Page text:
Gavin Newsom and Antonio Villaraigosa, both Democrats, are virtually tied in the race for governor of California, but Villaraigosa has a secret weapon: a 4-1 lead among Latino voters who, if they turn out in big numbers, could swing the election.
Lt. Gov. Newsom, the former mayor of San Francisco, has 23% of the likely voters, compared to 21% for Villaraigosa, former Assembly Speaker and mayor of Los Angeles, according to the most recent survey by the non-partisan Public Policy Institute of California. But among Latino likely voters, Villaraigosa leads 48-13%. (The survey’s margin of error for likely voters was +/- 4 percentage points.)
The survey marked a slight pick-up by Villaraigosa since PPIC’s November survey, in which Newsom led 23-18%.
No other candidate for governor is drawing even 10% of the vote in the PPIC poll, suggesting that in the preliminary June election, Democrats Newsom and Villaraigosa will finish in the top two and then battle it out in November. Republicans, if they vote, will have to choose one Democrat or the other.
As of now, Democrats divide evenly between Prince Gavin and Tony V at 32%; Newsom leads among independents 24-17%, and Republicans favor fellow GOP members Orange County Assemblyman Travis Allen (24%) and Rancho Santa Fe businessman John Cox (20%). Among Republicans, 6% are for Villaraigosa and 4% are for Newsom. But 35% of Republicans are undecided, suggesting a large cache of voters available in November, if GOP voters bother to turn out.
No contest for Senate The race for U.S. Senate is far more lopsided, with incumbent Sen. Dianne Feinstein leading state Senate president pro tem Kevin de Leon 46-17%, with 33% undecided — most of them Republicans with no candidate since both Feinstein and de Leon are Democrats.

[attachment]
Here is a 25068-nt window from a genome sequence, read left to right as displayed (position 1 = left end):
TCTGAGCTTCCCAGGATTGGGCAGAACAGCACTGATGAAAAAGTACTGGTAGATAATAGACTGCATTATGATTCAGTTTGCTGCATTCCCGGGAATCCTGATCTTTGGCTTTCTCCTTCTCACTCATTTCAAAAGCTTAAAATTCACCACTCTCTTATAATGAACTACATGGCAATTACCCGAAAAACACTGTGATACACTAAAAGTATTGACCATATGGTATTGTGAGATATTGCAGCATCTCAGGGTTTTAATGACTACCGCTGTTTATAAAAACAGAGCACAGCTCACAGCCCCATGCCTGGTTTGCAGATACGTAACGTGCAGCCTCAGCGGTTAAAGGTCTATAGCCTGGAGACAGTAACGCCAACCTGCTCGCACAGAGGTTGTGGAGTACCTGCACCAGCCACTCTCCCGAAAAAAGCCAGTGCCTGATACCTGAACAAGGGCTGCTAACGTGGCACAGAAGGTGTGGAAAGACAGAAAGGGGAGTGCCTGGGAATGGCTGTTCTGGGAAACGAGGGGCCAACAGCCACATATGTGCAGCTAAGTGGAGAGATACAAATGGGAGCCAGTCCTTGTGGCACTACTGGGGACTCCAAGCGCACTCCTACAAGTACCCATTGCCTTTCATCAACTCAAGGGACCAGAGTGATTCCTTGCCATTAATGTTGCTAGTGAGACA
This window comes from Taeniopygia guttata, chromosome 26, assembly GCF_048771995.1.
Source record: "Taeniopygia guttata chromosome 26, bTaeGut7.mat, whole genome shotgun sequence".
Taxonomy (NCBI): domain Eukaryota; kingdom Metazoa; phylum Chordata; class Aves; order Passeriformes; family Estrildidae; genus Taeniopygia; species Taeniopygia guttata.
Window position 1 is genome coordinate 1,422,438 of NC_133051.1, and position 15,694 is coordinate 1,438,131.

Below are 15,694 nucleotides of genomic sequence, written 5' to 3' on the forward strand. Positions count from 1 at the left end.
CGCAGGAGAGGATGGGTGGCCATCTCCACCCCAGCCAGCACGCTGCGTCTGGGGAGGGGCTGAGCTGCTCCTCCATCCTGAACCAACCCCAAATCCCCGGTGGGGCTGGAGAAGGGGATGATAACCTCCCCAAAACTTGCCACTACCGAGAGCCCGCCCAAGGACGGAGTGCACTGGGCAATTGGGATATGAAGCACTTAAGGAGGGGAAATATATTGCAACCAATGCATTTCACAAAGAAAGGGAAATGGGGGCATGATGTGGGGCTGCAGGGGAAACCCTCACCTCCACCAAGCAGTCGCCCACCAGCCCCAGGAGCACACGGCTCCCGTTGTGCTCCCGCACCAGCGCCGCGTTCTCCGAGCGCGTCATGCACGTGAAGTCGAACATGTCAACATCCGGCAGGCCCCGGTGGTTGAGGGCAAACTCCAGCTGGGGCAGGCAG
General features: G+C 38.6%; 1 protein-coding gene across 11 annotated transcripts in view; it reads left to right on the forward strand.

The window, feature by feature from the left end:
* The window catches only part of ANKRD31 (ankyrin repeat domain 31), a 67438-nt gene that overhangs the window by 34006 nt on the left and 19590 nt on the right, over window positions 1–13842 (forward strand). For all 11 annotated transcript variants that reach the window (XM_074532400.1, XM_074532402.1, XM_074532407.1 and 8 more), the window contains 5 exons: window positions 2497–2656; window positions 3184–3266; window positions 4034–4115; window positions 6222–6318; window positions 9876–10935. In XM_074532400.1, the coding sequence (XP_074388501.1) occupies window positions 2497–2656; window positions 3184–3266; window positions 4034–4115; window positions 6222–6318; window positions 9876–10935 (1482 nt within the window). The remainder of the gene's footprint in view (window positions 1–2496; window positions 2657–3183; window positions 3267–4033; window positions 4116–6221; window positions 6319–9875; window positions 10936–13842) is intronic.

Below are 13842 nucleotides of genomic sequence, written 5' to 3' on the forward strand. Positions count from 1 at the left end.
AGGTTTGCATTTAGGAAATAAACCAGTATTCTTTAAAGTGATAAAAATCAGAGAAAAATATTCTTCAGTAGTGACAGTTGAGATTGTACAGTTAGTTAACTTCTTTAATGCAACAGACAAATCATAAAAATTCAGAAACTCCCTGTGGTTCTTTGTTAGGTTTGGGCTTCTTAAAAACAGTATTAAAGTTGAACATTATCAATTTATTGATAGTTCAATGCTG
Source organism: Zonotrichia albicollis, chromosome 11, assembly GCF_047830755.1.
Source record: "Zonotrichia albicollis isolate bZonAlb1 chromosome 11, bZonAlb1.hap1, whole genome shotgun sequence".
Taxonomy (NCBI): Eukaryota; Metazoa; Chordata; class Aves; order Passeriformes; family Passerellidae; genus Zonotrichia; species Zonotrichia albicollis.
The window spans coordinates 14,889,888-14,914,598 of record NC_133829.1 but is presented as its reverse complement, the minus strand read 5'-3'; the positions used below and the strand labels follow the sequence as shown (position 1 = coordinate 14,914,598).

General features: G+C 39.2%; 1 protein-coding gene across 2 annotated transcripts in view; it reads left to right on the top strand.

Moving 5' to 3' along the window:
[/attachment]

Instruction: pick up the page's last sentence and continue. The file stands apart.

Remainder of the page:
Not only does de Leon have scant support — 17%! — he’s not even the favorite among Latinos, who back Feinstein over him 47-29%. And while he’s been trying to attack the senior senator from the left – as too weak on President Trump (although she actually has a Trump nickname, “Sneaky Dianne,” and he doesn’t) – she leads among liberals 62-19% and among Democrats 67-19%.
Feinstein’s margin would doubtless be greater except that 65% — nearly seven in 10 Republicans – are undecided, having no GOP candidate of substance to back in the race.
In the governor’s race, voters are about evenly split by gender: men lean 22-21% for Villaraigosa and women favor Newsom 24-20%. Delaine Eastin, the former Superintendent of Public Instruction and the only woman in the race, draws just 6% of women voters.
It’s unclear who has the advantage among women yet – years ago, Villaraigosa cheated on his wife while Newsom had an affair with the wife of his best friend and campaign manager.
Newsom leads 45-12% in the San Francisco Bay Area while Villaraigosa leads 32-13% in Los Angeles and 22-13% in the Inland Empire. Newsom has liberals 40-23% while Villaraigosa leads among moderate 24-18% and conservatives 15-6%.
Newsom holds a huge financial advantage right now with just under $17 million in the bank compared to less than $6 million each for Villaraigosa and state Treasurer John Chiang. To become truly competitive, Villaraigosa will have to raise funds at a much faster pace than he has to date.